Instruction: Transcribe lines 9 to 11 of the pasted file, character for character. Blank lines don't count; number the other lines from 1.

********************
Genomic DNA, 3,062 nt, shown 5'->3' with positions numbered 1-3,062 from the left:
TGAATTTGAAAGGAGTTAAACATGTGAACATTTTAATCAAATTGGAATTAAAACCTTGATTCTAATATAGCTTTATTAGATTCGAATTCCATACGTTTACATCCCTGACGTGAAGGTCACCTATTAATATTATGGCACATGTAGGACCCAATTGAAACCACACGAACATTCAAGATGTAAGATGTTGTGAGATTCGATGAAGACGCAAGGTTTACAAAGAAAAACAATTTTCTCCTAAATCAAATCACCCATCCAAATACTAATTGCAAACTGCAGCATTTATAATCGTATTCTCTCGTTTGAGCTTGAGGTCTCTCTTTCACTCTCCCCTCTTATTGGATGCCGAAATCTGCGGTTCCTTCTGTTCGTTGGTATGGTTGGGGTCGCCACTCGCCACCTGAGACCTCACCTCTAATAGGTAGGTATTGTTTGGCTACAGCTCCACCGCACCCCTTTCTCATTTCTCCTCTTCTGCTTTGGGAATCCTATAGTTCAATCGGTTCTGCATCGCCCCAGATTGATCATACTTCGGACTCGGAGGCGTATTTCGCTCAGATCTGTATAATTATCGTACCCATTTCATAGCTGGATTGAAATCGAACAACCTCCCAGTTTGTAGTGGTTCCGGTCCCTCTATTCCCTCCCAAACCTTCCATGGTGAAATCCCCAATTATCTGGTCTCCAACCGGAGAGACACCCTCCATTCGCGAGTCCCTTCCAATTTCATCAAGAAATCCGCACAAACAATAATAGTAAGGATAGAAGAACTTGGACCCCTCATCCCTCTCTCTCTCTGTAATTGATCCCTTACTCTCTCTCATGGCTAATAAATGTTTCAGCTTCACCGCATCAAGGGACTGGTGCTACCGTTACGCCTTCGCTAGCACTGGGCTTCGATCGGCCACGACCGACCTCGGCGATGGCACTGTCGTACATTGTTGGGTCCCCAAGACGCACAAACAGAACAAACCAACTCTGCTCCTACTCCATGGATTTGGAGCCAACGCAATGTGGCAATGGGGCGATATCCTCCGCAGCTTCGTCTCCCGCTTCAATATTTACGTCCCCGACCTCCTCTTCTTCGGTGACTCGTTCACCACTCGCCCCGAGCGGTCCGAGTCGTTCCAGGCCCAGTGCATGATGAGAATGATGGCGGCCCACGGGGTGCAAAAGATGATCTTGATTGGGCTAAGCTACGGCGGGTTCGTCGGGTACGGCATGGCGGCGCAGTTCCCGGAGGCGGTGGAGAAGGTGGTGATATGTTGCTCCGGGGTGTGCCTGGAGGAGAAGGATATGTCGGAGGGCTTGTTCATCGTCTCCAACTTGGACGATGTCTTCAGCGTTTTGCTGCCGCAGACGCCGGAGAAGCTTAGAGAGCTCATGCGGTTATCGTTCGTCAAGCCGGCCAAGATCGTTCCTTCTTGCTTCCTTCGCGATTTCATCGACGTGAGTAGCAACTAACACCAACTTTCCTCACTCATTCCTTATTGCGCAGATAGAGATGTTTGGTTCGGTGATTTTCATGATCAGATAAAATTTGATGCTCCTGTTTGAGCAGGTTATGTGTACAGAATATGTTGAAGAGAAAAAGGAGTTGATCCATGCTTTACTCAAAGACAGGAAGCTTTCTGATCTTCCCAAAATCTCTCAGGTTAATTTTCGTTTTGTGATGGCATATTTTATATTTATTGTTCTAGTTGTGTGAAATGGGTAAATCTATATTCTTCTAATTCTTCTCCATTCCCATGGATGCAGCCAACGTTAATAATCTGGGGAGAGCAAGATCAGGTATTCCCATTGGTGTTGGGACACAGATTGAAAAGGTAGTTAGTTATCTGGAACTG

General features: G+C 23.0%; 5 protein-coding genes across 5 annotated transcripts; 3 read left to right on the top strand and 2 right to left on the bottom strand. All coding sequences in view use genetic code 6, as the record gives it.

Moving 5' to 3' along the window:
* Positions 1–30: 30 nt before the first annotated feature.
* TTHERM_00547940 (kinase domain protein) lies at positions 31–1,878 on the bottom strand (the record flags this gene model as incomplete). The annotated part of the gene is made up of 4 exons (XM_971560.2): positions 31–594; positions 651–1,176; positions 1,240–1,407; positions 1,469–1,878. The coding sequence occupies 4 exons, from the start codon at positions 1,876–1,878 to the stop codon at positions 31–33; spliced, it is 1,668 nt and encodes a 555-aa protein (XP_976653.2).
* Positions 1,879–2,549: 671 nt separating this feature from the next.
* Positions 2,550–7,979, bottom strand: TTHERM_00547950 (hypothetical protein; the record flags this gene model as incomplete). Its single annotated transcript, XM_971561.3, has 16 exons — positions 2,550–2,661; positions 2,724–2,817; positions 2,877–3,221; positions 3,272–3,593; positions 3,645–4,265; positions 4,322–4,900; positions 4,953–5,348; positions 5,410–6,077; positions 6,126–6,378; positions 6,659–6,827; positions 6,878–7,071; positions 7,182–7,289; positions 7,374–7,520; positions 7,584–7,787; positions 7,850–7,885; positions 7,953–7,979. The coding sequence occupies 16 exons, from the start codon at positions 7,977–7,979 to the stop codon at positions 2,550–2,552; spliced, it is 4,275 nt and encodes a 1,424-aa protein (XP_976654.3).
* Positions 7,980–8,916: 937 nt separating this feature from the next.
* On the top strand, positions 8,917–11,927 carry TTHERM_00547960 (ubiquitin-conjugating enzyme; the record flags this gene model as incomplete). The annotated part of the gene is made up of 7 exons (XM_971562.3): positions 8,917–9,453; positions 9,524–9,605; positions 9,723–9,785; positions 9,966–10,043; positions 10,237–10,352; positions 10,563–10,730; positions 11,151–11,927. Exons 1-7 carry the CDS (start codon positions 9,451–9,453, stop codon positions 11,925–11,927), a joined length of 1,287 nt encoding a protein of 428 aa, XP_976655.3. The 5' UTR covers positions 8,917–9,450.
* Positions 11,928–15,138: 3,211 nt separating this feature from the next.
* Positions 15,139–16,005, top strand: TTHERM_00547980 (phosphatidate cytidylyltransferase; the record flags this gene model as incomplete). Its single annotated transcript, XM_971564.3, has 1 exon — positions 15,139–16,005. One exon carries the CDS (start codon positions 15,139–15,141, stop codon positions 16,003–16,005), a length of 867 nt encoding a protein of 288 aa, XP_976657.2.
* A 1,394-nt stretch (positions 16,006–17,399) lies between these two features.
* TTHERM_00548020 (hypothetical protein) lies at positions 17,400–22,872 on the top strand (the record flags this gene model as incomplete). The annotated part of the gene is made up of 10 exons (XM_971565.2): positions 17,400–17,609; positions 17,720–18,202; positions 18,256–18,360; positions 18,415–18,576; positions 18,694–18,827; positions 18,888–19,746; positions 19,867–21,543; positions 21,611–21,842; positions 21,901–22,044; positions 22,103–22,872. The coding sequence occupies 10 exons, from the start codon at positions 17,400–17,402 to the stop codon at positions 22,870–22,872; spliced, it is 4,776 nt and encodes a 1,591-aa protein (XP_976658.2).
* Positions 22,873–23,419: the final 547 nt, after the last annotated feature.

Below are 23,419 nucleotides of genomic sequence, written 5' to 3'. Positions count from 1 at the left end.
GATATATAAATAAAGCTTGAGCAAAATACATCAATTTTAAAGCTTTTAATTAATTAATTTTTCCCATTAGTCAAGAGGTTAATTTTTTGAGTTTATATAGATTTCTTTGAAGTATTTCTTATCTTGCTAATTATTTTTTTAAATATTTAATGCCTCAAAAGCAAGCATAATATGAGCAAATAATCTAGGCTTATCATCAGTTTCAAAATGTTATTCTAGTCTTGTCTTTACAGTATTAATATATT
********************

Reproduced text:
* Positions 7,980–8,916: 937 nt separating this feature from the next.
* On the top strand, positions 8,917–11,927 carry TTHERM_00547960 (ubiquitin-conjugating enzyme; the record flags this gene model as incomplete). The annotated part of the gene is made up of 7 exons (XM_971562.3): positions 8,917–9,453; positions 9,524–9,605; positions 9,723–9,785; positions 9,966–10,043; positions 10,237–10,352; positions 10,563–10,730; positions 11,151–11,927. Exons 1-7 carry the CDS (start codon positions 9,451–9,453, stop codon positions 11,925–11,927), a joined length of 1,287 nt encoding a protein of 428 aa, XP_976655.3. The 5' UTR covers positions 8,917–9,450.
* Positions 11,928–15,138: 3,211 nt separating this feature from the next.